It’s easy to grow your own flowers from seed. Here’s beautiful flowers, growing information & seed collections for gifts.

Gillian McCullochWelcome to Country Garden Seeds!

Flower Seeds for your garden, for cut flowers and for wildlife.

Do you dream of a beautiful garden full of scented flowers and buzzing with wildlife?
The truth is that it’s not just a dream but a distinct possibility for you.

In this shop you will find flower seeds for your garden, for cut flowers and for wildlife. I have grown these flowers myself then selected the best, most beautiful and easiest plants for you to grow. To find out more about a plant just click on the images below to open the page and read more about how to grow them.

Seeds to sow in August

August is a great time to sow Wild Flowers. The soil is warm and seeds germinate fast producing lovely healthy plants before winter sets in. British wildflowers are quite hardy and will survive the worst of our winter weather. As soon as temperatures warm up in spring they’ll start producing more shoots and leaves ready for flowering in early summer. Buy them individually or in collections for specific areas of your garden.

Order Annual Seeds August is a great time to plan your Cutting Patch or Annual flower scheme for next year. Order your favourite seeds now to make sure you get exactly what you want. I recommend sowing super hardy annuals outdoors at the end of August or in September so your new plants can produce good foliage and roots before it becomes too cold. You’ll always get the strongest plants with most flowers by sowing early like this and you’ll save precious time in spring too.

If you’re looking for beautiful plants to grow with your spring bulbs then sow plenty of Biennials such as Wallflowers, Forget-me-nots, Iceland Poppies and Sweet William. Taller plants like Foxgloves, Honesty and Sweet Rocket are brilliant in semi shaded places. Get them in now in August because they need to form sturdy young plants before winter sets in. Biennials are brilliant for early flowers next spring and just a little forward planning pays off big time. Many Biennials are beautiful in your garden, excellent for wildlife and brilliant for cut flowers too.

  1. You can have MASSES of blooms in a colour scheme of your choice.
  2. There’s no need to break the bank… seeds are plentiful and INEXPENSIVE.
  3. There’s little effort required and anyone can do it. Sow them outdoors and let them grow on either in a ‘nursery’ bed OR where you want them to flower next spring.


Viola tricolour

SKU 00339
In stock
Product Details
Viola tricolour Seeds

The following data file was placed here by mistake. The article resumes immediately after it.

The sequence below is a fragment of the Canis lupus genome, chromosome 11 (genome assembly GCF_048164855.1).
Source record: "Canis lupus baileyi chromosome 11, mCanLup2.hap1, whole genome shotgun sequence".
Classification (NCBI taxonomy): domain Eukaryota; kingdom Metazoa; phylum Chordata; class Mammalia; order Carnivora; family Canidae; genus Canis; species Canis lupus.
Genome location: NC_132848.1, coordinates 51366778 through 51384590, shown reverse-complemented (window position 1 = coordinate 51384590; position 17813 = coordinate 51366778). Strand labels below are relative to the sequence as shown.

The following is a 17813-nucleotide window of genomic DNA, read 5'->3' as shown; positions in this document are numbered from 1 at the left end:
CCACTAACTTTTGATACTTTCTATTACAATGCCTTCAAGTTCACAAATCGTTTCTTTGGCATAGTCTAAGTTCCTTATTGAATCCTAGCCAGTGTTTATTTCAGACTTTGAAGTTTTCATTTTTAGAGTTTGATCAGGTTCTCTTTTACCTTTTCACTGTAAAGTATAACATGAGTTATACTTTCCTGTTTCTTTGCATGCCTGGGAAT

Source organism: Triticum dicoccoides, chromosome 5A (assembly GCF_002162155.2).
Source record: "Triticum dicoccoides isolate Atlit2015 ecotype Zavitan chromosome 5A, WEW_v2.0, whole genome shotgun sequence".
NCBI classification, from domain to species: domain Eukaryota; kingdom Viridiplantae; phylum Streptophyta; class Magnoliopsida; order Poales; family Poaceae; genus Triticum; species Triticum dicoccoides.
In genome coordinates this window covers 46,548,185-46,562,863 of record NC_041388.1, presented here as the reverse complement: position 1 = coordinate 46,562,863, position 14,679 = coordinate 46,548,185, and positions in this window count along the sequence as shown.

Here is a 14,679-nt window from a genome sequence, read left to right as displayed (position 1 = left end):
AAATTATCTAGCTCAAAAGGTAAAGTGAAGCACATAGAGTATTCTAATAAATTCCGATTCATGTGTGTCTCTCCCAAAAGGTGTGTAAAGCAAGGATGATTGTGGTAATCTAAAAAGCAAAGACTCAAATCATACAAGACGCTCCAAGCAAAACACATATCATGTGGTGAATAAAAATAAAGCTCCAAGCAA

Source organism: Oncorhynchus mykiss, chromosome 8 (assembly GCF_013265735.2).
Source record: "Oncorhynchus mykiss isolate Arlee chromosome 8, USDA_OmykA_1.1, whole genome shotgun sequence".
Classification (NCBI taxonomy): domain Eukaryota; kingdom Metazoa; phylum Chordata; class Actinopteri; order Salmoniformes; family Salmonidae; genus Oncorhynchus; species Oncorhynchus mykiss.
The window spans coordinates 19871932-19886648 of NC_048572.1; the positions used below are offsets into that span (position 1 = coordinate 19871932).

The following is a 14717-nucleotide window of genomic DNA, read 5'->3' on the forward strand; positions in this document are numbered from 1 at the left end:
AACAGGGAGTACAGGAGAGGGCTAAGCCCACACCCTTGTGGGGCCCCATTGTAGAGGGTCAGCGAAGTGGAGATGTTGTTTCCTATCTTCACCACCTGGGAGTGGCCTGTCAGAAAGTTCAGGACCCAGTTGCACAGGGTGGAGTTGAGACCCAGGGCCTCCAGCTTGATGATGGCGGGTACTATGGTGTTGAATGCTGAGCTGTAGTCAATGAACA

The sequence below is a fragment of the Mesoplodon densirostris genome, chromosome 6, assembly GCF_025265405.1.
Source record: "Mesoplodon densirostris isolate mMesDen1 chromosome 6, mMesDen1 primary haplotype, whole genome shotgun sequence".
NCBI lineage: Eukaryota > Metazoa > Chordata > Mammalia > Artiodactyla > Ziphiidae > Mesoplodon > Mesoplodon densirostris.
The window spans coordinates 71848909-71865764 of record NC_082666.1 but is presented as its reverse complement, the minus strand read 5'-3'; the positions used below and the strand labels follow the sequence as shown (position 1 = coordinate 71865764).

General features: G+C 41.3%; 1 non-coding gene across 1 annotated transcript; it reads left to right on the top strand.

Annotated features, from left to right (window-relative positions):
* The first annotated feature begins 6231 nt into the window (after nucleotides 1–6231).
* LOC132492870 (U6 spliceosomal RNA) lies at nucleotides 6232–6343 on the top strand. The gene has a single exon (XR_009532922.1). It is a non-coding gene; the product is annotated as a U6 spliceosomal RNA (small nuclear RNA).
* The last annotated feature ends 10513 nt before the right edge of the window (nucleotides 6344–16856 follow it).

Viola tricolour is one of our most beautiful little wildflowers. Often called Wild Pansy or Heartsease this lovely annual plant produces perfect tiny flowers in shades of purple and yellow with cream. Blooms are wide open and attractive to Bees and Butterflies. In fact they are great for lots of pollinating insects.

Heartsease are lovely for cottage gardens and for wilder parts of manicured gardens such as an orchard. They love sun and dappled shade.They flower from April until September or even longer in sheltered gardens. They are also suited to naturalistic planting schemes and wild flower meadows because they grow beautifully with grasses, knautia, geranium and other wildflowers. Wild Pansies self seed once established.

Viola Tricolour has edible flowers which can be used in salads and as cake decorations.

GenusViola tricolour

Common nameHeartsease, Wild Pansy
Plant TypeHardy Annual. Edible Flower.
Height & Spread15cm (6 inches) tall x 20cm (8 inches) spread
Sow SeedsSow direct from April to August/September. Sow indoors in March.

Thin/Plant OutAllow a minimum space of 30cm per plant.
Conditions RequiredViola tricolour love moist but well drained soil. They prefer a site with sunshine and dappled shade.
Flower ProductionBlooms are produced from April until August/September. Once flowering is over cut back or allow to self seed.
PickingKeep picking and dead-head to make sure that your plants continue to produce new blooms. When cutting place the cut flowers into a jar of clean water. Lovely for posies.
Planting Combinations Viola tricolour grows particularly well with grasses such as Briza maxima and other wild flowers such as Knautia arvensis, Geranium pratense and Papaver rhoeas.

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